I have been experimenting with the IRF614, which is off the beaten path for amateur radio power amplifiers. I was interested in some of the different specs from the IRF510, which is quite popular. Tonight I wanted to play with impedance matching, and see what difference a matched input would make. This blog post documents my experiment and my findings.

The Setup

I put together a very simple class AB power amplifier with the IRF614. Even though it’s built on a breadboard, I’m pretty impressed with what it has produced so far. The schematic is about like this:

The biasing could be a little more sophisticated, but this turned out to be enough to play with for educational purposes. To round the whole thing off, there’s also an off-board 7th order low pass filter (cutoff about 8MHz, intended for the 40m ham band). On the bench, it ends up looking like this:


I set up the NanoVNA for measuring the amplifier. There are a couple considerations that make this different from measuring other things. Mainly, the NanoVNA can be damaged if its output is amplified. I attached a 10dB attenuator to each port to make sure that loading and overall power levels would be kept within reasonable levels (you can see these in the photo above).

I then calibrated the NanoVNA at the ends of the cables (to remove the effects of the cables from the measurement), and attached it to the amplifier. With no changes from the above schematic, I saw the following output.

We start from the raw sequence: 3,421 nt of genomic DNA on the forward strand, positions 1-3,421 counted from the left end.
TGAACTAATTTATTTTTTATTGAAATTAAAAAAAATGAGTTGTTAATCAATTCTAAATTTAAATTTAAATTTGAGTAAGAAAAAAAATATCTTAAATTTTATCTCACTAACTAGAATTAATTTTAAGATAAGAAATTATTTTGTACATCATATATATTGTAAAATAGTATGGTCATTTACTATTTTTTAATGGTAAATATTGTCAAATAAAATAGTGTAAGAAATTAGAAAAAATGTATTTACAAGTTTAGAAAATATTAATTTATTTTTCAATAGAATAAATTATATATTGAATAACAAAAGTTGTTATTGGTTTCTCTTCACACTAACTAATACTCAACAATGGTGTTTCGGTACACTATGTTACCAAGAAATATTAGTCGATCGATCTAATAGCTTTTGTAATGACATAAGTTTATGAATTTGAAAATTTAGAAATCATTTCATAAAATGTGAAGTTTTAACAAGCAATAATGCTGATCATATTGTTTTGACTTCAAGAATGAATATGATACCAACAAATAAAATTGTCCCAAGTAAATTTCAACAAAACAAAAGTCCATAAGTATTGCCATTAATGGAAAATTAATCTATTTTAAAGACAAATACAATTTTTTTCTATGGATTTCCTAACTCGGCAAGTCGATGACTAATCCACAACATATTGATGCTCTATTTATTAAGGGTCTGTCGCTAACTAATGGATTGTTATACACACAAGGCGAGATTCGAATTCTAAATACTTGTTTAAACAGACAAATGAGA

I don’t usually leave all the traces on (it can get kind of hectic!), but in this case I thought it was interesting to compare them. At the 40m band (7.09MHz at the marker), the SWR going into the amplifier was 2.23:1, and quite capacitive. More interesting, I suspected that simply adding a series inductor at the input could rotate the impedance up and clockwise, perhaps getting closer to a perfect match.


The NanoVNA said the impedance was 532pF capacitive. Using the formula 1/wC, this comes out to a reactance of about 42 ohms. Using toroids.info, I calculated that 16 turns on a T37-2 powdered iron toroid would be a pretty good match for that reactance, and perhaps cancel it out.

After putting it in series at the input (between the input coax connector and the coupling capacitor C1), the result was fantastic: 51 ohms resistive, and only a tiny reactance (0.9 ohms):

Notice in the screenshots that the total gain through the amplifier went up from 15.42dB to 16.73dB, simply by tuning the input for the test frequency. I thought that was pretty exciting – it made a bigger difference than I expected it to!

I compared results on the oscilloscope, to see if the NanoVNA was accurately indicating the increase in gain. It did indeed! However, when I added a low pass filter to remove harmonics, the difference in power in the fundamental was much closer. But, with the LPF the efficiency of the amplifier went up about 7%, resulting in less total power drawn from the supply.


By using the NanoVNA to measure the amplifier, and then use standard formulas to calculate the appropriate inductance to match the impedance, my confidence in the NanoVNA’s results has increased. I was also able to validate the behavior on my oscilloscope, for a little bit more confirmation.

I also got to play with the amplifier a little and watch changes on the smith chart. The small detail of trading gain for efficiency with the low pass filter by matching impedance was interesting, and I’ll continue ruminating on that.